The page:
Tag Archives: effort

love practice

Love Is A Practice

Love is part of being human but it is not something that just comes naturally, at least that is what one analyst believes. Loving another takes work. It requires effort, discipline, concentration, patience, faith, and the overcoming of narcissism. Love is not a feeling, rather it is a practice.

Psychoanalyst and social philosopher Erich Fromm outlined this perspective in his 1956 book, The Art of Loving. Fromm thinks of love not as something that is mysterious or magical but rather something that can be analyzed and explained. His theory revolves around the idea that a person cannot fully experience real love until they have developed their total personality. Part of this involves self-love. It means learning how to care for yourself before you can fully care for another. It means taking responsibility for your choices, your decisions, your actions. It means respecting yourself, knowing and being honest with yourself about your weaknesses and your strengths. Truly knowing and understanding yourself means being realistic. A person must learn to love their neighbor with “true humility, courage, faith, and discipline,” he writes. 

Work To Be Loved

He believes that a person cannot fall in love but rather they have to work to be in love. It is not something that happens to a person, but instead is something that is worked at achieving. Fromm argues there are four basic elements to true love: care, responsibility, respect, and knowledge. 

His perspective, while agreed to by some and criticized by others, contains a foundation that is undeniably true across all relationships—you can’t maintain a relationship without putting in the effort. That is the bottom line. It is not smooth sailing all the time. You can’t throw in the towel every time things get difficult. You really have to work at it. It does take discipline, it does take a level-headed mindset and the ability to consider both sides of the spectrum.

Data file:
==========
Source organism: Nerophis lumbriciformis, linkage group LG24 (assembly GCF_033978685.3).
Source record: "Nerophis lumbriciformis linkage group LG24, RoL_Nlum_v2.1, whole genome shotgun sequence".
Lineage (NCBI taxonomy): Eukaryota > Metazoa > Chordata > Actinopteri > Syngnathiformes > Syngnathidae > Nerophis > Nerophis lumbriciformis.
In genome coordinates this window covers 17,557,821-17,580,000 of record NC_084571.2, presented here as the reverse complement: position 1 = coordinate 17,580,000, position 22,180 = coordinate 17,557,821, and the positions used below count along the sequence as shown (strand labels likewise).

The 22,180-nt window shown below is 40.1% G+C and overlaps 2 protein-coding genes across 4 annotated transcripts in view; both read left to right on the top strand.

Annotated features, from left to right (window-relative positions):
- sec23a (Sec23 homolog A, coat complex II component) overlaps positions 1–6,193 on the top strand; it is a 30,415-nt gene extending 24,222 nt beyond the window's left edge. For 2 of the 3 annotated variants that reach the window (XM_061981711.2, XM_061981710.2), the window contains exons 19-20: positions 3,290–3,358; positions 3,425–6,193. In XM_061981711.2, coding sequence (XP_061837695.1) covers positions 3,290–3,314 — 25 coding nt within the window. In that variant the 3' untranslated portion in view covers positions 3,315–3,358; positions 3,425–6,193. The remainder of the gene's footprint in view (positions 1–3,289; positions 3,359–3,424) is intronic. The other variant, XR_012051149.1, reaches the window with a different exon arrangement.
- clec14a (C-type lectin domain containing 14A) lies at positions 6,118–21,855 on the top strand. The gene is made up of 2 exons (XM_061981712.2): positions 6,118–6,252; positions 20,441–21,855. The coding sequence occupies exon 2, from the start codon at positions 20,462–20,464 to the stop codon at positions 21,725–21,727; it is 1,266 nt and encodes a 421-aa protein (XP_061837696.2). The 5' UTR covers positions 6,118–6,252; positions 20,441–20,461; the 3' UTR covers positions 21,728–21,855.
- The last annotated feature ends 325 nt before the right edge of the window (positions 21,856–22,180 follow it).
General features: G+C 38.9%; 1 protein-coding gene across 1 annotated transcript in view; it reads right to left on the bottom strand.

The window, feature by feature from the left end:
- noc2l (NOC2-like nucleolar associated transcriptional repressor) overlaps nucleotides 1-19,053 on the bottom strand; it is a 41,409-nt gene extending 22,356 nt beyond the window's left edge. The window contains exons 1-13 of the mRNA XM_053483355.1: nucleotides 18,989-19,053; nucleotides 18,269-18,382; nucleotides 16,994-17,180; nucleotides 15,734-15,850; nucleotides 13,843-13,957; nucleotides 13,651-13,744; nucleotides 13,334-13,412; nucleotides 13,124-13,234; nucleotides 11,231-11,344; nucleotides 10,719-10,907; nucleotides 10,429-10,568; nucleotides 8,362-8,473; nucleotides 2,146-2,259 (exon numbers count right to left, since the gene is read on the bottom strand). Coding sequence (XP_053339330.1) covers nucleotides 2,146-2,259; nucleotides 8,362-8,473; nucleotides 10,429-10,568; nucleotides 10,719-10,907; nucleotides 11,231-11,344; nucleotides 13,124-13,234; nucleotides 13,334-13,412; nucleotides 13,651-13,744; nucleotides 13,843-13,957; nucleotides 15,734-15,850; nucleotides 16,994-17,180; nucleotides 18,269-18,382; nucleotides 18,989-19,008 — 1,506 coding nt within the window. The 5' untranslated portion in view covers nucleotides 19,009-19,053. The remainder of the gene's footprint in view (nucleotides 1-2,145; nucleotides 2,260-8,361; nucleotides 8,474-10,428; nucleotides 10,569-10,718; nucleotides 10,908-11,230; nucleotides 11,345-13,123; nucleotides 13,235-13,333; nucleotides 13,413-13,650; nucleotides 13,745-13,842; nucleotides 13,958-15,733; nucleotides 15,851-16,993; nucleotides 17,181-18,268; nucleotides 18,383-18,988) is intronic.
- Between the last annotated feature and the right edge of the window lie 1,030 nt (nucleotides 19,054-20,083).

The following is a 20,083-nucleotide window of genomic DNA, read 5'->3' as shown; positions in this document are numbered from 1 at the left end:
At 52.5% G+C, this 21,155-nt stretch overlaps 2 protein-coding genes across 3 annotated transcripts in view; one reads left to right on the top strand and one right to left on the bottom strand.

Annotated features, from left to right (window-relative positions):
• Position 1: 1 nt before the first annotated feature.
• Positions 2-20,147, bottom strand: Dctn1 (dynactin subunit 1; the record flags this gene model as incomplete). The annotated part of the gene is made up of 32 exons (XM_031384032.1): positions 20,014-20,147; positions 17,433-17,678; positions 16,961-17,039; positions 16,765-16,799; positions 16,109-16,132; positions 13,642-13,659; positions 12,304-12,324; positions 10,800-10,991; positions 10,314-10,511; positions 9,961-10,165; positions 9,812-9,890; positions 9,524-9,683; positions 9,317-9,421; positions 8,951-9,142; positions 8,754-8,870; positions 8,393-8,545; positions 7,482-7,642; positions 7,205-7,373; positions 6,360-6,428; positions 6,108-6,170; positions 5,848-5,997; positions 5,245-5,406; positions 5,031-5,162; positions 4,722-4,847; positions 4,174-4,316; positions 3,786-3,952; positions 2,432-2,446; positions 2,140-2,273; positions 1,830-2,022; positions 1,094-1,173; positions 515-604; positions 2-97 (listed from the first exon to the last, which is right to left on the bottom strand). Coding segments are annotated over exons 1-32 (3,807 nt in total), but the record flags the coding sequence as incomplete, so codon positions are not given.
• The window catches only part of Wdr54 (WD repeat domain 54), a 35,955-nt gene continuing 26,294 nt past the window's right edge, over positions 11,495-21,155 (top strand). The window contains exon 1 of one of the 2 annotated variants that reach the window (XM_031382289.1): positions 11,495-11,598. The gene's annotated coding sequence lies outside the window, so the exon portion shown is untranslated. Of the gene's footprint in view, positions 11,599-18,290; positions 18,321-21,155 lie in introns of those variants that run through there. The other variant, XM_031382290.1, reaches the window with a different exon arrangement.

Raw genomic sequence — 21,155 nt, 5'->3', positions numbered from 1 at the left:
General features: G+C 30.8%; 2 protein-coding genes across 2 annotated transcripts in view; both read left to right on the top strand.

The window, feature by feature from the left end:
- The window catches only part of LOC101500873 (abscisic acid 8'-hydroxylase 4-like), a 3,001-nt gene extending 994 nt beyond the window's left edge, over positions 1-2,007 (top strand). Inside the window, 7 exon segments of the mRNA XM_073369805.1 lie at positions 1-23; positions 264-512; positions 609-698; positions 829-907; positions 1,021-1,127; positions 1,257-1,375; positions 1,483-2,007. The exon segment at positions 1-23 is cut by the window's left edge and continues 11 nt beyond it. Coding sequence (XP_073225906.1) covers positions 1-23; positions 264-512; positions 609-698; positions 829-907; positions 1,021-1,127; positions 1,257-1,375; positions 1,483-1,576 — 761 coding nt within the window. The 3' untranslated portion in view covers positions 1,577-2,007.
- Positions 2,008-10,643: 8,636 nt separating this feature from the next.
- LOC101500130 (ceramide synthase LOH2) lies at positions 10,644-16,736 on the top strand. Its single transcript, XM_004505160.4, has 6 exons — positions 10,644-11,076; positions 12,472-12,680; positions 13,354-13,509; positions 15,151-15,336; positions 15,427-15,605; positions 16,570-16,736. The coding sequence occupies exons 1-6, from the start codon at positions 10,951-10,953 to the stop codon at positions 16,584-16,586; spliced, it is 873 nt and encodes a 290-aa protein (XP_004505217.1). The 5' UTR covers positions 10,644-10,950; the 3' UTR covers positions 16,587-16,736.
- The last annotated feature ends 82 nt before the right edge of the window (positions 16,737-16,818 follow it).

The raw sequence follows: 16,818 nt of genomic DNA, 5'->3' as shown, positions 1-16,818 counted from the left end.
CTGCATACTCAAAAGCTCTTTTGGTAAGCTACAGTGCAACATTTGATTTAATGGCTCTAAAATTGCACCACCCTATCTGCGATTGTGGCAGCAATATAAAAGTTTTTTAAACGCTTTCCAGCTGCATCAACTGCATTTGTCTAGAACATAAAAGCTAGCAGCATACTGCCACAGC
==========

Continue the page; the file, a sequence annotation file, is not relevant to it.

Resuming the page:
Regardless of beliefs or theories, at the end of the day, I think we can all agree that love is beautiful and as Fromm would say “is one of life’s greatest achievements.” 

Shut up and show up

Have you ever heard the phrase “shut up and show up?” There is a reason it exists and the underlying meaning can be a powerful reminder to all of us. It is saying stop all the talking, the broken promises, the excuses, the word vomit spewing from your mouth and instead show people you care through your actions. 

Actions speak louder than words. You can tell someone you care but until you actually step up to the plate with a kind gesture, a caring action, your words mean nothing. By “showing up” you are telling this person that you are here for them and that they are worthy of your attention, your time. 

Our time is a valuable commodity, especially these days. We are constantly flooded with media and overstimulated. Our attention and our minds are being pulled dozens of directions at one time. It is up to you to make the conscious choice, the conscious effort to put your actions where your mouth is. Show people what they mean to you by physically being there in some way or another. It doesn’t have to be anything drastic or over-the-top. Simple gestures like helping a friend who is hurting to run an errand, delivering meals to a sick family member, putting the phone down to watch your daughter’s dance recital, or getting up early to make your spouse breakfast—its these small gestures, these simple actions that show others you care. 

So stop promising to do this or to do that. Stop telling your friends or family you care and then skipping out on them. Instead, show up. Be there. Show them they are worthy. 

How do you show up for those you care for?